The energy-biodiversity-water nexus in the coal mining environment

Extracting coal can often have significant environmental impacts including altered landscapes, lowered air quality and deterioration of water resources by extracting clean water, decanting dirty water and Acid Mine Drainage (AMD). While advances in mining techniques have reduced many negative impacts traditionally associated with coal mining, the paradox exists: industry needs clean water for its processes while the same processes adversely affect the quality and quantity of clean water. Additionally, coal-rich areas in South Africa are often located in water stressed areas or where wetlands and river courses are already over-utilised or degraded. The nexus is thus: it takes a significant amount of water to mine coal and generate energy, and it takes a significant amount of energy to supply and treat water for these operations.

As a result of this nexus, the coal mining industry needs a two-pronged approach for water management: minimise the volume of water extracted, polluted and discharged into the environment through reuse and recycling, and: manage water impacts using strong management controls through monitoring, mitigation and offsets.

SRK is working with our mining clients to improve their water management strategies, aiming to reduce demand through efficiency and technology, using lower quality and recycled water, where possible. Dirty mine water can be treated and reused in various ways by active methods (water treatment plants) and passive methods, like passive wetland systems. The treated water can be used within the mining area for beneficiation and processing plants, dust suppression, fire control and reused as potable water. The eMalahleni Water Treatment Plant is an example of a successful partnership with Anglo American Thermal Coal and BHP Energy Coal South Africa (BECSA) joining forces to treat an excess of 130 million m3 of dirty water stored underground, to the benefit of the local municipality and community by ensuring the supply of potable water.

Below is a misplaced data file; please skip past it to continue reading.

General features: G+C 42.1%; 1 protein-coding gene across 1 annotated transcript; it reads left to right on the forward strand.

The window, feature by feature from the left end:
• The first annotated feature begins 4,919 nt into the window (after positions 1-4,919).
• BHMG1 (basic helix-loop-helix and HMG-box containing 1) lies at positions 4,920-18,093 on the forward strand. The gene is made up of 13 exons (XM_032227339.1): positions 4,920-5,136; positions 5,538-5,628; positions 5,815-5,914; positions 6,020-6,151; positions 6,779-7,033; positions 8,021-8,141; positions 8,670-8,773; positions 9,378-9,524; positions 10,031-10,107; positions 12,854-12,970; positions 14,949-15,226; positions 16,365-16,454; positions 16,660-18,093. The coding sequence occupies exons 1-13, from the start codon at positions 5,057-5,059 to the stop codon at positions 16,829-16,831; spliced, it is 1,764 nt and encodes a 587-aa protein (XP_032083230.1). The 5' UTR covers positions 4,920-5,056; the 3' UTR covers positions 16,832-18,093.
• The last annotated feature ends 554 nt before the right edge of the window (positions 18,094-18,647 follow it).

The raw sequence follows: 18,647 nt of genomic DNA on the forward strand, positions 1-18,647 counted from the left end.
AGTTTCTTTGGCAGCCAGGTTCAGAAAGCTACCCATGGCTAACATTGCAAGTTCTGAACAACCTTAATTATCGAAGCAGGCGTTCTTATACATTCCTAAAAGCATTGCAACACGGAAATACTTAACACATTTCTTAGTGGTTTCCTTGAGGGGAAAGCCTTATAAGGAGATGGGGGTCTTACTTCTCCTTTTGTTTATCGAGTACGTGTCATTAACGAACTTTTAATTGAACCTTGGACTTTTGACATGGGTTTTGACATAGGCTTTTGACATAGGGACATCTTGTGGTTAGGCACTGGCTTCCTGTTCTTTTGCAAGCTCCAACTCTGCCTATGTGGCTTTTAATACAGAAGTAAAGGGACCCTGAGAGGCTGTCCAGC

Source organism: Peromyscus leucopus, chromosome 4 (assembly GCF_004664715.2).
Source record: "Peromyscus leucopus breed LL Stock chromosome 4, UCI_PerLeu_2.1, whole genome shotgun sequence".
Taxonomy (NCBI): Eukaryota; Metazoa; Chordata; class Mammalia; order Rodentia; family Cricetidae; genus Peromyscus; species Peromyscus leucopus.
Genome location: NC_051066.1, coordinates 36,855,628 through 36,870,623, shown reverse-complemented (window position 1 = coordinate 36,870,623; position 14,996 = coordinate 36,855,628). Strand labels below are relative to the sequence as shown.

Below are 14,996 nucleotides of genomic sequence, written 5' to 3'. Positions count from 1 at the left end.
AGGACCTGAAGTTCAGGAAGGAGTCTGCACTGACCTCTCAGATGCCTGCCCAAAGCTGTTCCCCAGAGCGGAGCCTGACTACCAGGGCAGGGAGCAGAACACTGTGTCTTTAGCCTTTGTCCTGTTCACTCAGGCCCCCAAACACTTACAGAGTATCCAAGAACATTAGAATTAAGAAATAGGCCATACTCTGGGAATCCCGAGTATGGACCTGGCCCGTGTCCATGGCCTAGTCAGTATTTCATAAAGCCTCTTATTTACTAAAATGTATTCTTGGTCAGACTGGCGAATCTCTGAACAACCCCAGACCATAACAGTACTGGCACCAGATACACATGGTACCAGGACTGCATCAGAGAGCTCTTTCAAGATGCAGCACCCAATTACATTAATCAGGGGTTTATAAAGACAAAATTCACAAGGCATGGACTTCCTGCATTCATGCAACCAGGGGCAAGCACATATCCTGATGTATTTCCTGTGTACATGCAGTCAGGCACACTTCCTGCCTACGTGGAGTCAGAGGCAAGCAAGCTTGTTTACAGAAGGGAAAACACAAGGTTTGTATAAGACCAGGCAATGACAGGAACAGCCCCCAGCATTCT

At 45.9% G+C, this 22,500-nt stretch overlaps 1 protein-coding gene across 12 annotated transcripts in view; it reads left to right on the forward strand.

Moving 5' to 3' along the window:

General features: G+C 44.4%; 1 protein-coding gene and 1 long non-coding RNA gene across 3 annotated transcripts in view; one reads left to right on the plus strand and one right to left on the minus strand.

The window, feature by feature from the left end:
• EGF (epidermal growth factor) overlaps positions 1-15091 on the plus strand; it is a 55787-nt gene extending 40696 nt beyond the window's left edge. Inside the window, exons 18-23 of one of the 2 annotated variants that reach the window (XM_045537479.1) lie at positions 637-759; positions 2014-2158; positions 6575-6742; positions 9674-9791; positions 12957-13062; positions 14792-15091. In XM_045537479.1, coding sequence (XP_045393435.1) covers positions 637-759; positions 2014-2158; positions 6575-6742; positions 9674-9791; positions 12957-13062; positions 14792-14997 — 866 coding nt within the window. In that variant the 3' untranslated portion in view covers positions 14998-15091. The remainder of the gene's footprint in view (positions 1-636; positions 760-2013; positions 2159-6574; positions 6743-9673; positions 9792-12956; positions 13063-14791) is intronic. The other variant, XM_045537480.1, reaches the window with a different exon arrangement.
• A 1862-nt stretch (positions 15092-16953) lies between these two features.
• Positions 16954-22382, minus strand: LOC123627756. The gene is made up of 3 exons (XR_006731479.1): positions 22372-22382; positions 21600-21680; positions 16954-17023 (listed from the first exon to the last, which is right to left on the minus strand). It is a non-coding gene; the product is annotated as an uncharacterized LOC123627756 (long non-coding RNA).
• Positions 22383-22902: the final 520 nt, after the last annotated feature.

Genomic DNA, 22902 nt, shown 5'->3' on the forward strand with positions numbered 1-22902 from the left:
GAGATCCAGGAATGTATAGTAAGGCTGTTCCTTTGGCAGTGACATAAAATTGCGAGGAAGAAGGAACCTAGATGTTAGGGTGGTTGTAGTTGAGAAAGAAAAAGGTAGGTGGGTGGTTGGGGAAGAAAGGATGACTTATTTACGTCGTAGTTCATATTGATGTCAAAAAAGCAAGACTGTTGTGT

This has set the standard for many mines in the area to investigate water treatment options, minimising the risk of decant while reducing the effect of AMD.
Passive wetland systems may provide benefit to ecosystems services by reinstating wetland functions like water purification, flood attenuation, erosion control and water storage. These functions may have been destroyed and/or are no longer functioning at their full capacity due to mining activities. Passive wetlands can thus be considered a type of offset, and offset projects should consider ecosystem services as a central concept.

The challenge is to manage and limit the impact of mining on water resources and energy needs while still providing sufficient coal to meet power demands. This goal can be achieved by integrating water policy, planning and management within the mine planning to encourage conservation, motivate innovation and ensure sustainable use of the water resource.

Jenny Lancaster: jlancaster@srk.co.za


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